And there are other reasons to make the climb. Here, away from cars, city noise and city smells, you have as much as chance as anywhere in San Francisco to be in contact with the indigenous natural world of this tip of peninsula. The air is fresh, and if there are not too many people around, you’ll see and hear many different kinds of birds flitting among the hillside sage and lupine. One of Twin Peaks’ claim to fame is that it is home to the endangered Mission Blue butterfly. In fact, Twin Peaks is one of only five places in the world where the Mission Blue butterfly is known to still exist. Evidently Mission Blue butterflies are considered quite gorgeous by butterfly connoisseurs. Though I have yet to see one (having only recently become a regular visitor to Twin Peaks), since they are most likely espied between March and June I may succeed in the upcoming months.

On your way down, if you want a real “get away from it all in the heart of the city” experience you can connect up with the Mt. Sutro Open Space Reserve to the north where you can hike three or four miles through woodlands so dense only the distant roar of street noise let’s you know you’re still in a city. Or you can go down the way you came up. After you’ve crossed the pedestrian bridge on Romain, the shops and restaurants of Noe Valley lie ten to twelve minutes to your right and the shops and restaurants of the Castro await you ten to twelve minutes to your left. Since you have just conquered Twin Peaks on your own power and stood on the rooftop of San Francisco--an ascent you share with the ancients since humanity first arrived on these shores--you have well-earned the rosy glow of satisfaction and exhilarating memories of adventure that are now yours.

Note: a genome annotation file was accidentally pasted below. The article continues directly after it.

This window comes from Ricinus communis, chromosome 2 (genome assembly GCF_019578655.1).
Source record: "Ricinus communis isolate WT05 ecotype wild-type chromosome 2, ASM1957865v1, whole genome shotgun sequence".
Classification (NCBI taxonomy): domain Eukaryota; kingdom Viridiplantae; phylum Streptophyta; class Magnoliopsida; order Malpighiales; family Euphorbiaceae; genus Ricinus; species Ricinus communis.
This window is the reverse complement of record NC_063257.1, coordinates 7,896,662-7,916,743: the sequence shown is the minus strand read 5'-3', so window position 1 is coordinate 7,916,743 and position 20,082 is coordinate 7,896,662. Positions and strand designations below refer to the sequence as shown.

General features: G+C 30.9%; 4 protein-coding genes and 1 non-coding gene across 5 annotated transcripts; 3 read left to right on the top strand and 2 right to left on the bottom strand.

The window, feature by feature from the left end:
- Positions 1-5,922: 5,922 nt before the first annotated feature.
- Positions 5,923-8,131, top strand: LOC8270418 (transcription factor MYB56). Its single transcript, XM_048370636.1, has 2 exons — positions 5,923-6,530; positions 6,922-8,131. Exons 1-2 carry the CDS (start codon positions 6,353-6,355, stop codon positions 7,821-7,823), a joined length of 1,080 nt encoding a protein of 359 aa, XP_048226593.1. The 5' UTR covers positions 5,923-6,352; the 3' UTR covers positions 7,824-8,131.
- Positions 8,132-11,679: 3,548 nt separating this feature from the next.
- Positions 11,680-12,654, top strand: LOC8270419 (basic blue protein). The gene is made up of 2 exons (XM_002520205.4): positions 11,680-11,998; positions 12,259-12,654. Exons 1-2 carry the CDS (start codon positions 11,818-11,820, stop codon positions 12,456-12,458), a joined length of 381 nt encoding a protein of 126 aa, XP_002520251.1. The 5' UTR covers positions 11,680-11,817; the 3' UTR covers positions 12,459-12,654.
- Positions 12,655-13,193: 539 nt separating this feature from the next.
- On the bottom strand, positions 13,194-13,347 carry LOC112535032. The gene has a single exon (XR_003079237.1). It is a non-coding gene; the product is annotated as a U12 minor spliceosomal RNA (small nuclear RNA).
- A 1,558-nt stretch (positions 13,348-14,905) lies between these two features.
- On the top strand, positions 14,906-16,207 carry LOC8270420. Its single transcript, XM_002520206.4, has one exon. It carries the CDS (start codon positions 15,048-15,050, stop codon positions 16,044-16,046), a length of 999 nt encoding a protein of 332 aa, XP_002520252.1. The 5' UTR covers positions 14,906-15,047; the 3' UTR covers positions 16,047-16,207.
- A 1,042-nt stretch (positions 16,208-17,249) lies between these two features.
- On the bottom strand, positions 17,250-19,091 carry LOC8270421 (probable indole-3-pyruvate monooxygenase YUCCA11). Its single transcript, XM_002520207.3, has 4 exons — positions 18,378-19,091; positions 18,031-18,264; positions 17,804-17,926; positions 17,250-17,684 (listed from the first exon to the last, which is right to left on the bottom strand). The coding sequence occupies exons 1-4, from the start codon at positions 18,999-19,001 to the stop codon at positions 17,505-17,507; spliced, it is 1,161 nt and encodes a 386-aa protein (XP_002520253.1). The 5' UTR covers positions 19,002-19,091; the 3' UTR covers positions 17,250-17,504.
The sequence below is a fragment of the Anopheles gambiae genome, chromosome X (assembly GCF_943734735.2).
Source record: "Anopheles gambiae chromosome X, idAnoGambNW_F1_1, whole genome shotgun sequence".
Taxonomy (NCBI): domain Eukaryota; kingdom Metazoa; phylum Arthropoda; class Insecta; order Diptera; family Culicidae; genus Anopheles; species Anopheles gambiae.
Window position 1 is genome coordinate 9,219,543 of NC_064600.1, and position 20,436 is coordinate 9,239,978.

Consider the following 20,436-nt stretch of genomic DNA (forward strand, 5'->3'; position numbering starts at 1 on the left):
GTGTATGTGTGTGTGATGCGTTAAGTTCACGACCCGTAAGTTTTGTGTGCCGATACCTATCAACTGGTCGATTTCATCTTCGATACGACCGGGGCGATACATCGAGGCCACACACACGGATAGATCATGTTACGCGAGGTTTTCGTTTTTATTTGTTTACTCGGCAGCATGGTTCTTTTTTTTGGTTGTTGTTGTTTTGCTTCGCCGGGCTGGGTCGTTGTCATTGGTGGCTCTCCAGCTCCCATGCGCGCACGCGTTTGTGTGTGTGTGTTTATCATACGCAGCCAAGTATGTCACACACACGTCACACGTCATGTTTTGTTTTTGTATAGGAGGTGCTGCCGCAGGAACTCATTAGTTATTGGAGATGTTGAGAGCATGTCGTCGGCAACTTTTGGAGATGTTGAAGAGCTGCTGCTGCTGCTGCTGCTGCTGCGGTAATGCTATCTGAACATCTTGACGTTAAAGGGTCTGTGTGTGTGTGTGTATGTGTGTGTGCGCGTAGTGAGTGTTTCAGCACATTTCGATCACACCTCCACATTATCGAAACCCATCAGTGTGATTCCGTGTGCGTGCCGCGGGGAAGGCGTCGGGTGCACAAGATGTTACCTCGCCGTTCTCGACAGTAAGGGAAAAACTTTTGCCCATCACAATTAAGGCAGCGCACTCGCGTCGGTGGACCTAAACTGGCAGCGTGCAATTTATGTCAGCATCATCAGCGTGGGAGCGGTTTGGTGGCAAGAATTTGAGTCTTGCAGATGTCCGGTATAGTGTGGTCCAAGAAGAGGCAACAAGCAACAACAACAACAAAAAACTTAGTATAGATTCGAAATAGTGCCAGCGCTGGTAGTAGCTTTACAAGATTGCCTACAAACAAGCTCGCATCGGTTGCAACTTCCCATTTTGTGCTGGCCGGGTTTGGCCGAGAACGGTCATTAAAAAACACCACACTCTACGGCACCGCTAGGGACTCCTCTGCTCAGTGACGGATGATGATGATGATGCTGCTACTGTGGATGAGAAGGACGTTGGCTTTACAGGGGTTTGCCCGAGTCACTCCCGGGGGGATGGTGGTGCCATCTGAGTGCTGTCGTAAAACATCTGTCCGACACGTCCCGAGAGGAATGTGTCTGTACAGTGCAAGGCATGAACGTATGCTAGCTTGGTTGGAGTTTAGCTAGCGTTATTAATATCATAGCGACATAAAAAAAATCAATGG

1. Suggested edit : s/Headlines/Headlands/

  2. Karen, we lived in Alameda for a while a few years back refitting our boat and as any sailboater knows, SF has reliable wind and fast moving bay water. Why in god's name is there no wind and water generated electricity in a city with one of the best sites for both? Think of the electrified rail you could have. Instead they wasted all that money on the Chinese built new Bay Bridge for a transportation mode with a short future. Think of this as a possible new blog post. Better you do it as a denizen than an outlander such as myself.

    1. Very true, there are lots of energy resources we are not putting to use. I think each region of the country will shortly pay much more attention to and get creative about the resources available locally to them. The good news is Caltrain is on schedule to be electrified, all of BART's 104 miles are electric, and half of San Francisco's Muni system is electric. (But yes, we could a lot, lot more.) I can't guess the year we'll see wind turbines dotting the East Bay hills, but it's coming.

      San Francisco's real long term vulnerability at this point appears to be water. Desalination, if that is what we must ultimately resort to (after, of course, lawns and swimming pools go away) is very energy-intensive. Which means we'll have to build out our electricity generation capability even further.

  3. Maybe because people don't want to put bird-killing windmills in a scenic area that is also a raptor migration route.